Grace for Moms: A Review of “Engaging Motherhood”


One of the things I noticed not long after I left vocational ministry was how tired everyone was. Not just physically tired but exhausted by the social and psychological hamster wheels of modern American culture. The demands of so many voices about everything from marriage and parenting and vocation and even what you eat were marking the hearts and faces of my friends and those I heard from because my writing.

The church is not immune. And when I left vocational ministry to enter the business world, the “Radical” movement was at it’s zenith. And I kept hearing from how Christians were by the demands of the church. And with nearly one voice, what I heard was, “Where is the rest offered in the gospel?”

Especially young moms.

I heard from so many mothers about how exhausted they were from being a mother and how they felt like they were not doing enough for their church or the world. They were tired. They were really tired. They felt guilty. And there were days when the only hope they could muster came in the form of a glass of wine at the end of the day or medication.

The gospel of grace had been silenced by the noises of social media, the news and their own fears. Expectations were not realized and motherhood looked like nothing they had pinned on Pinterest for 9 months.

Obviously I am not a mother. And in this world of gender confusion and the leveling out of the differences between men and women, it seems appropriate for me to point that out. I am not a mother. So while this put me at a distinct disadvantage while reading Engaging Motherhood, I knew I had heard of enough to recognize the power of this book.

First disclosure: I need to point out the first author listed is one my closest friends. So while you may be tempted to think I am doing this as a favor, know that is not the case. Actually, that is why I never do book reviews. I do not want anyone to think I am exchanging review favors – I write a “review” for them and they write a review for me. This is not the case. I chose to read and write a review of Engaging Motherhood because I know Holly Mackle. I know her desire for this book is for them to believe the gospel of grace in the trying times of Motherhood, and I know the church culture in which she and the other authors wrote this book.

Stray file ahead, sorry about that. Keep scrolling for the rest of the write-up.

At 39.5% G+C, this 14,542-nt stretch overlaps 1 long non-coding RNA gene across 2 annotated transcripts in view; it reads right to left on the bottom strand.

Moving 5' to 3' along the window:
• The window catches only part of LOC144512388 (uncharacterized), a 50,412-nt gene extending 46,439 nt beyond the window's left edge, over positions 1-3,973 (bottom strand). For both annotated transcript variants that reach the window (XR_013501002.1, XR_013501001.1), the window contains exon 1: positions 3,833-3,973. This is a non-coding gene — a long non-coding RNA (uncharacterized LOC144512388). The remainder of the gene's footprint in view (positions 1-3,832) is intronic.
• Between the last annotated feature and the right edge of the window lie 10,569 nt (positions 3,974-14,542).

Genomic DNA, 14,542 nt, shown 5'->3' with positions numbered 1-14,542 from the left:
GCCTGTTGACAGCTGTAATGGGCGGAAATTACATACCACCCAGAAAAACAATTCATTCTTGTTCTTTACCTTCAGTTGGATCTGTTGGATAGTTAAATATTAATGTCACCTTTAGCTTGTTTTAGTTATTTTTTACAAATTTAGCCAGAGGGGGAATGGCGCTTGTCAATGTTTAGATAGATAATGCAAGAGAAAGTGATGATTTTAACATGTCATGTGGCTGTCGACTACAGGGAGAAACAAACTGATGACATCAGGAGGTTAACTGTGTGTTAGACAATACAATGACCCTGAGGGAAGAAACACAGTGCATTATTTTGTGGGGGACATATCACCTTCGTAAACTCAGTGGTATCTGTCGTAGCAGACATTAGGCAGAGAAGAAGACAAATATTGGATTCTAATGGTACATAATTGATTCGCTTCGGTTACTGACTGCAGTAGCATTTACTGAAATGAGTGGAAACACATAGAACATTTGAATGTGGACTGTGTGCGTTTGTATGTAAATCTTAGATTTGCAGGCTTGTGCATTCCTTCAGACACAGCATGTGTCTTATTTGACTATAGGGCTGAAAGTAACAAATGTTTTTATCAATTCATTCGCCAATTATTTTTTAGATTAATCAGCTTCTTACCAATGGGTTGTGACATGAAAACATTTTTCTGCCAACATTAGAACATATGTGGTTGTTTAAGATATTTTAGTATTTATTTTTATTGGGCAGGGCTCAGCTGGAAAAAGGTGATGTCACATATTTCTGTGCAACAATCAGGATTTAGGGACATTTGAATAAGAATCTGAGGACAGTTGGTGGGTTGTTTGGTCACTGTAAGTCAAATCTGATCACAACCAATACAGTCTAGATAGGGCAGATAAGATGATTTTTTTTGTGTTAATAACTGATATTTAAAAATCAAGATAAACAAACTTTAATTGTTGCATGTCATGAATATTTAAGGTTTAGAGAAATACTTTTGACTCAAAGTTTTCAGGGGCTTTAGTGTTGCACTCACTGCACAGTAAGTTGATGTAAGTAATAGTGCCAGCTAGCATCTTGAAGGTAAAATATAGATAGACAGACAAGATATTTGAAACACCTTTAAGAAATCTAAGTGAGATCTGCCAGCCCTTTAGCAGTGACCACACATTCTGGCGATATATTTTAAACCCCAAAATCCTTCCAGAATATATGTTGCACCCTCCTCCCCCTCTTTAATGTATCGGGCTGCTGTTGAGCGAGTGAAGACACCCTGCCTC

Actually a review is terrible idea. This book is meant to be used by Mothers in community to help one another, as they gather around the Scriptures to believe the gospel of grace when being a mother is hard. For some this is everyday. So this is not a review so much as a commendation. From where I sit the need is so obvious.

The great beauty of this book is how the authors focus on the grit and grime of everyday life as a mother. Motherhood can be so celebrated, and it should be. But also, it can feel like a daily grind which you never clock out of. And it touches on every part of your life. Your friendships. Your marriage. Your hopes and dreams. Your feelings failure and true real, sinful failures. And what I found so compelling about this book is each day of study applied the gospel to the struggles of motherhood in a way that was consistent and refreshing when a new facet of what God had accomplished in Jesus on our behalf needed to be seen.